Or why editors love recovery stories.
Cast iron rule?
There’s no cast iron rule about what stories editors will always accept, but the closest you can get to it is that they will always take a piece on a place that is recovering from a major setback.
Two years on...
Travel sections and magazines always have pieces along the lines of “New Orleans, two years on” or Bali, five years after the bombings”. The same applies to anywhere that suffers an earthquake, gets buried by a volcano or suffers massive hurricane damage.
Mumbai and the tsunami
It’ll happen with Mumbai soon enough, and there will be a glut of stories about the areas affected by 2004’s Boxing Day tsunami towards the end of this year.
The reasons why such stories are liked by editors are fairly obvious. They’ve got a strong narrative, and already have reader recognition due to the catastrophe. Even the casual reader will know what the story is about, and is likely to have a passing interest in how the place is recovering.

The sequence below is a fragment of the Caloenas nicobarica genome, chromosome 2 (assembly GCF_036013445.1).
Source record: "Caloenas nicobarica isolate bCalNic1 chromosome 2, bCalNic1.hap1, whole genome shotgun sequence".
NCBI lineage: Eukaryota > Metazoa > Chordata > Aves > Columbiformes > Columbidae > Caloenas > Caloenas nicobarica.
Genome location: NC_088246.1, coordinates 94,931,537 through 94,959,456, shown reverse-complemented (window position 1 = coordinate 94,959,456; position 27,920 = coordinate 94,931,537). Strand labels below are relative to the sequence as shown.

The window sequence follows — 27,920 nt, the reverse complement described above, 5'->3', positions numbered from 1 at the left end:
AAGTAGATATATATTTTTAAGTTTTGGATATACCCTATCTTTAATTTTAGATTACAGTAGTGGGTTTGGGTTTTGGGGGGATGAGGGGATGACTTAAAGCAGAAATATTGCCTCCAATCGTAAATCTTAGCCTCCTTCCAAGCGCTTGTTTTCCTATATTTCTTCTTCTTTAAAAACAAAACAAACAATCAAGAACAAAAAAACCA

Good ingredients for a travel story
These recovery stories are newsy, have strong human interest, and they’re clearly up-to-date. All are good ingredients for a travel story, even if it may seem a little ghoulish pitching it out.